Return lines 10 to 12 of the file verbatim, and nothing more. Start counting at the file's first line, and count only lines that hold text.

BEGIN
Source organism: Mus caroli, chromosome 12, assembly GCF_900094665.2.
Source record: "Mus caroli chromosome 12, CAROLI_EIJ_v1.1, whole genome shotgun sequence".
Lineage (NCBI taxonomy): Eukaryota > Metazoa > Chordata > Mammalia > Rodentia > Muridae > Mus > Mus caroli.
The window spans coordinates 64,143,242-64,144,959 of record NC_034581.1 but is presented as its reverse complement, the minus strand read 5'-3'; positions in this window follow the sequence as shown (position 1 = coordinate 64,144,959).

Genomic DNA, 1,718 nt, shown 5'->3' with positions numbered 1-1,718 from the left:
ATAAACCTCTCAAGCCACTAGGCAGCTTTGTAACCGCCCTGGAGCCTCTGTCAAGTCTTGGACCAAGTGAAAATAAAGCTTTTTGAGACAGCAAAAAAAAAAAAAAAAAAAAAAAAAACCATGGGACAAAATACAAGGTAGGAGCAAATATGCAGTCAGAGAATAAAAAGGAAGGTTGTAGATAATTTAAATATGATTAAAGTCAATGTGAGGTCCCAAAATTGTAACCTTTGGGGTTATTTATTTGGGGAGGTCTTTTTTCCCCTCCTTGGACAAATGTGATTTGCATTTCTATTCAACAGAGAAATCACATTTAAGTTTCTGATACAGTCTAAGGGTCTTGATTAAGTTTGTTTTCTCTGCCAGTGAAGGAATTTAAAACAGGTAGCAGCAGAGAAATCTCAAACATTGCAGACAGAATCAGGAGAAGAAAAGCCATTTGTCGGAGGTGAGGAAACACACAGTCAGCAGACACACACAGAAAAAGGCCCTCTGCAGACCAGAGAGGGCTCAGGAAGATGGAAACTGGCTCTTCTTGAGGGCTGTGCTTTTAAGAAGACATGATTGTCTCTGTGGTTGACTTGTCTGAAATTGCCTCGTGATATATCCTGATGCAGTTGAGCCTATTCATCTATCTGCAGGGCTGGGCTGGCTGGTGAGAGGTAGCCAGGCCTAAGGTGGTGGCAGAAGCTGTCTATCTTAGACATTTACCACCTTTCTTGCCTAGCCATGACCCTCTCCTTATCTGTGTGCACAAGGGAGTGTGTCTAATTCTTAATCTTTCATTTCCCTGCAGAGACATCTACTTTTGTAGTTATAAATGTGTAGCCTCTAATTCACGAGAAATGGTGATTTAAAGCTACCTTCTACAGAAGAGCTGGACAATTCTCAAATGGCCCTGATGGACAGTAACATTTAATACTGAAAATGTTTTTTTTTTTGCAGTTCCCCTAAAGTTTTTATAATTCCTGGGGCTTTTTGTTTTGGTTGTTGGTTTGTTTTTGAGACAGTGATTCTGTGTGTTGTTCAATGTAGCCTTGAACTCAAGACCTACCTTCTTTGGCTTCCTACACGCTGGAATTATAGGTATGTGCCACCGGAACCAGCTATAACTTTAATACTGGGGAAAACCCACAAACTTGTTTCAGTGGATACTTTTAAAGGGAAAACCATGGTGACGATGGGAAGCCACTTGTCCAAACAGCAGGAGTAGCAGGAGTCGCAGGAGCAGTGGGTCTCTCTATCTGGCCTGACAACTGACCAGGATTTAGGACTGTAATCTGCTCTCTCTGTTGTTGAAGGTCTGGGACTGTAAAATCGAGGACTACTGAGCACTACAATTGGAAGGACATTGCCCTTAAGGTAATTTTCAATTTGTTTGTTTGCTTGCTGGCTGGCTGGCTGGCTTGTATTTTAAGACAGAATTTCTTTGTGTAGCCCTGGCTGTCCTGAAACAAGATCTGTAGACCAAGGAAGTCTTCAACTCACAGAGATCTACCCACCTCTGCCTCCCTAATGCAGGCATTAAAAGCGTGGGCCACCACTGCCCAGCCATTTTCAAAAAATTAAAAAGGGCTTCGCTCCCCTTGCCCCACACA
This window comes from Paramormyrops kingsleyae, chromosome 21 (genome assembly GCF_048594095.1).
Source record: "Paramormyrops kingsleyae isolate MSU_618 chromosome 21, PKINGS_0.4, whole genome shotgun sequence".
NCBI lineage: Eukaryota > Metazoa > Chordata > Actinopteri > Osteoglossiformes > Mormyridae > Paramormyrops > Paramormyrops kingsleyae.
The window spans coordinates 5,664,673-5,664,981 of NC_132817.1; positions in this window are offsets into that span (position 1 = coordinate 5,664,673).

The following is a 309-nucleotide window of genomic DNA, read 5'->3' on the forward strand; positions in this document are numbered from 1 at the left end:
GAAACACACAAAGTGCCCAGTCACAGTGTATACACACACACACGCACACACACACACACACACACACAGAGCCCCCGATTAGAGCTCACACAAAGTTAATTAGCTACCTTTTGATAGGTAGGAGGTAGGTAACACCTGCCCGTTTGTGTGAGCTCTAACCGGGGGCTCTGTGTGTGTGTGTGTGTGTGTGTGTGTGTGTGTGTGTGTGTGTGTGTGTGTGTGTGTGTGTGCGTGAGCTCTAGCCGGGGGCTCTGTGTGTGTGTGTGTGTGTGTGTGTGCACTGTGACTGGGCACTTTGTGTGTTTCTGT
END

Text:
The window spans coordinates 5,664,673-5,664,981 of NC_132817.1; positions in this window are offsets into that span (position 1 = coordinate 5,664,673).

The following is a 309-nucleotide window of genomic DNA, read 5'->3' on the forward strand; positions in this document are numbered from 1 at the left end:
GAAACACACAAAGTGCCCAGTCACAGTGTATACACACACACACGCACACACACACACACACACACACAGAGCCCCCGATTAGAGCTCACACAAAGTTAATTAGCTACCTTTTGATAGGTAGGAGGTAGGTAACACCTGCCCGTTTGTGTGAGCTCTAACCGGGGGCTCTGTGTGTGTGTGTGTGTGTGTGTGTGTGTGTGTGTGTGTGTGTGTGTGTGTGTGTGTGTGTGCGTGAGCTCTAGCCGGGGGCTCTGTGTGTGTGTGTGTGTGTGTGTGTGCACTGTGACTGGGCACTTTGTGTGTTTCTGT